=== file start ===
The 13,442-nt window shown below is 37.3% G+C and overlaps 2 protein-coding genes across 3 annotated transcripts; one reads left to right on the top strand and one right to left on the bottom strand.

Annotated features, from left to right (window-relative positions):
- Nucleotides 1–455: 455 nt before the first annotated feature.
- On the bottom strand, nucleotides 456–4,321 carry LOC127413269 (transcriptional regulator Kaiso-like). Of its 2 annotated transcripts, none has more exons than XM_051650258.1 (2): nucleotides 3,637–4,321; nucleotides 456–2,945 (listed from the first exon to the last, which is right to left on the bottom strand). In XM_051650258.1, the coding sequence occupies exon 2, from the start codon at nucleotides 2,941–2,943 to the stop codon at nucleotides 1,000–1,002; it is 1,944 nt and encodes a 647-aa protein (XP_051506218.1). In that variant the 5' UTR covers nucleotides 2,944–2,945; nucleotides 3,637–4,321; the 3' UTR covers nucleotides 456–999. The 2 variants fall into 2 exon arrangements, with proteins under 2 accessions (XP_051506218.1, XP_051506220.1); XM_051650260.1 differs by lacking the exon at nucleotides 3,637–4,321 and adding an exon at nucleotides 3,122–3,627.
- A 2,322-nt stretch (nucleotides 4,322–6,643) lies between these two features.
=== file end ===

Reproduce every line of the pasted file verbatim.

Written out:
The 13,442-nt window shown below is 37.3% G+C and overlaps 2 protein-coding genes across 3 annotated transcripts; one reads left to right on the top strand and one right to left on the bottom strand.

Annotated features, from left to right (window-relative positions):
- Nucleotides 1–455: 455 nt before the first annotated feature.
- On the bottom strand, nucleotides 456–4,321 carry LOC127413269 (transcriptional regulator Kaiso-like). Of its 2 annotated transcripts, none has more exons than XM_051650258.1 (2): nucleotides 3,637–4,321; nucleotides 456–2,945 (listed from the first exon to the last, which is right to left on the bottom strand). In XM_051650258.1, the coding sequence occupies exon 2, from the start codon at nucleotides 2,941–2,943 to the stop codon at nucleotides 1,000–1,002; it is 1,944 nt and encodes a 647-aa protein (XP_051506218.1). In that variant the 5' UTR covers nucleotides 2,944–2,945; nucleotides 3,637–4,321; the 3' UTR covers nucleotides 456–999. The 2 variants fall into 2 exon arrangements, with proteins under 2 accessions (XP_051506218.1, XP_051506220.1); XM_051650260.1 differs by lacking the exon at nucleotides 3,637–4,321 and adding an exon at nucleotides 3,122–3,627.
- A 2,322-nt stretch (nucleotides 4,322–6,643) lies between these two features.